Financial Services

ACH payments rose as card payments made a surprising drop, and consumers tried out new payment types.

Mexican neobank succeeds through in-person outreach: Bankaya has made progress with the country’s unbanked by setting up physical kiosks—suggesting a hands-on approach can build digital trust with the underserved.

Digital currencies are coming soon to a country near you: Mexico introducing a plan to launch a Central Bank Digital Currency is only the latest development in the fast-developing market for digital currencies.

How PFM tools boosted engagement and sales for BBVA: An increase in users and interactions with tools designed to help people with their personal finances led to greater satisfaction and engagement—driving sales in the Spain-based bank’s home market.

Chainalysis’ crypto crime report found that illicit transaction activity reached all-time high in value—but an all-time low as a share of all crypto activity.

Crypto firms that let FIs offer their own products will attract significant funding this year—and overall funding will keep growing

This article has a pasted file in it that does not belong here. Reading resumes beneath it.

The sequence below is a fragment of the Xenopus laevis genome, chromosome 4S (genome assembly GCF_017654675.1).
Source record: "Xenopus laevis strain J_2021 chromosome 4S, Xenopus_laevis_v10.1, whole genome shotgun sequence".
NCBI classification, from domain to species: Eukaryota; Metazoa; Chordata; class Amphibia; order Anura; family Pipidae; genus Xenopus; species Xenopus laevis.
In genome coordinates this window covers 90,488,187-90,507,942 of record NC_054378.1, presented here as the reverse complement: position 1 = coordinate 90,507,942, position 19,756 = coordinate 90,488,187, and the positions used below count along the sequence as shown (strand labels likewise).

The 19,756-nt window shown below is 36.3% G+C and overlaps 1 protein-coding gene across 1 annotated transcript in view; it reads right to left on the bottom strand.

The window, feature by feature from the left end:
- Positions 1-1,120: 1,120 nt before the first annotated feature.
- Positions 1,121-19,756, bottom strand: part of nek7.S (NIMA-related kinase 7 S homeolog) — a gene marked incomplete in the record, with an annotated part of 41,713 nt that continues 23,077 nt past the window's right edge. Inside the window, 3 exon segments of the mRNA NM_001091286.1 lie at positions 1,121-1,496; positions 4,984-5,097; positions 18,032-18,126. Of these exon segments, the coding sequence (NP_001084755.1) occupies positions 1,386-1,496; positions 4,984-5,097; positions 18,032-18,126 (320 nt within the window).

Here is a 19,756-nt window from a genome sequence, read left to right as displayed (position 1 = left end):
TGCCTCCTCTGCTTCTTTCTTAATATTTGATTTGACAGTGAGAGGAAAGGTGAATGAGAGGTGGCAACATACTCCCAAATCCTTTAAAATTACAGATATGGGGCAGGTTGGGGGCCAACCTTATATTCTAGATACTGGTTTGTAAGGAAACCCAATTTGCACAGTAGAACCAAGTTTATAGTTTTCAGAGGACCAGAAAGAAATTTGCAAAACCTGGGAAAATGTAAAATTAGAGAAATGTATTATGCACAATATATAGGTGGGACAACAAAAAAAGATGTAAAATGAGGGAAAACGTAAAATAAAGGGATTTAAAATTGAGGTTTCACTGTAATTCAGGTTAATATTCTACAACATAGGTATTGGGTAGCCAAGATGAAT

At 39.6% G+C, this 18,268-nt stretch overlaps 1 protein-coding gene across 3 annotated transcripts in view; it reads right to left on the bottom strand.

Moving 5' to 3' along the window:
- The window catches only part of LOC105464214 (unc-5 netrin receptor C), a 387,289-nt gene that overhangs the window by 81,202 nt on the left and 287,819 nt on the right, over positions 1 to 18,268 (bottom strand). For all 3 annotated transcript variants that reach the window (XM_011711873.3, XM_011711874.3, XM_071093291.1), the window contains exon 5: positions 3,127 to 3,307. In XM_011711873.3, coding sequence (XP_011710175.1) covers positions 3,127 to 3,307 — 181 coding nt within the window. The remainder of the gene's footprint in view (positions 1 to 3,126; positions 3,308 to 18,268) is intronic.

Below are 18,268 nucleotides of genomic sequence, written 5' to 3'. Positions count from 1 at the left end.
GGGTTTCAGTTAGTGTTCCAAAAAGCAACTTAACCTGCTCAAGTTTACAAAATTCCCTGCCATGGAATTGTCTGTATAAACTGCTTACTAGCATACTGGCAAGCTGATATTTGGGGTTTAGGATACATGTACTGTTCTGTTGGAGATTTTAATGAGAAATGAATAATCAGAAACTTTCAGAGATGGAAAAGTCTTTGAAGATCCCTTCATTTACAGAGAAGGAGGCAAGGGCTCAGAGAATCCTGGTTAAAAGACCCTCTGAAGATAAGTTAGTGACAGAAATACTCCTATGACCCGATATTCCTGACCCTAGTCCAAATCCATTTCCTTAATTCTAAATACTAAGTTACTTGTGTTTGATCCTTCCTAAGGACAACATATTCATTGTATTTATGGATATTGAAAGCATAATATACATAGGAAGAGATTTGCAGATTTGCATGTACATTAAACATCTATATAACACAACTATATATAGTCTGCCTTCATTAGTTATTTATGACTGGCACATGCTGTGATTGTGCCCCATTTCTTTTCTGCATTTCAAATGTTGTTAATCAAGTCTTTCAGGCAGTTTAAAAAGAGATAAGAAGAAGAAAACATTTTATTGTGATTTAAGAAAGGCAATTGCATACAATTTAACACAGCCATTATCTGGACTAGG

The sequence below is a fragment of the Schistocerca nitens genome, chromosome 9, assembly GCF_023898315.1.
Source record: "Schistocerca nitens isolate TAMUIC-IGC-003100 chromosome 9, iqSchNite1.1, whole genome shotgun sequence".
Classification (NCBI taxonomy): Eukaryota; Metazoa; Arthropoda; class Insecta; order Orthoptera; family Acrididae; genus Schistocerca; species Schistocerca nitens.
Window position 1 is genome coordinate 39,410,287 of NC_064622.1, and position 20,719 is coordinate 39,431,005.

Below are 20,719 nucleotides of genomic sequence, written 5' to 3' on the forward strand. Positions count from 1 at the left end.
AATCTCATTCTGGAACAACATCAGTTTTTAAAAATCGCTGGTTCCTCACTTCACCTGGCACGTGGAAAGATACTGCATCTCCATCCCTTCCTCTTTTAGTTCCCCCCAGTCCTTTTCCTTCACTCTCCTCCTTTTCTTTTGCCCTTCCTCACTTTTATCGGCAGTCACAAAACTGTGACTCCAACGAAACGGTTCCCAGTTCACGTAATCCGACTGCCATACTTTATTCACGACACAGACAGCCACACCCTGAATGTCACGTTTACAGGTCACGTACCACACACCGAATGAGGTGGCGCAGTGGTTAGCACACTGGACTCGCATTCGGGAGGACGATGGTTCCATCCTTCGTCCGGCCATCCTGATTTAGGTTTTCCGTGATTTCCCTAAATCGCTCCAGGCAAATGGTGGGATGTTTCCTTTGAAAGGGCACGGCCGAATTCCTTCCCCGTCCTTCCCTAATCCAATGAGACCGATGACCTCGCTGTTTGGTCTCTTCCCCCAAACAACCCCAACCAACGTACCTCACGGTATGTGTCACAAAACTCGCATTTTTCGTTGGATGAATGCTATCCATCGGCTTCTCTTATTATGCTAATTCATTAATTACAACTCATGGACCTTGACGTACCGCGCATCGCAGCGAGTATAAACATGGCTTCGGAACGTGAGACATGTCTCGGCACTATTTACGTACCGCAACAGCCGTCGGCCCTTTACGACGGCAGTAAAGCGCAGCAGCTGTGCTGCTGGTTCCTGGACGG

UK fintech founders blast Starling CEO’s claim that open banking has failed: Fifty-three founders co-signed a letter pointing to the technology’s growth since 2018. Meanwhile, regulators are preparing actions to make open banking easier.

African fintechs raised nearly $3 billion in 2021—here’s how it’ll fuel the next wave of innovation on the continent.

A Bankrate survey found it’s the main reason why US consumers don’t switch their accounts to another bank. Regulatory action could help, but marketing and product differentiation remain critical.

Indian neobank plans investing, lending launches: Jupiter will spend its $86M raise on broadening its product suite, potentially laying the foundation for a super app.

Interest has revived on the business-customer side, supported by the rise of stablecoins and pressure to compete with bigger banks. Expanding to consumers could accelerate payments and deposits.

Thirty-six percent of US consumers took on debt this holiday season—but only about half of them had planned to.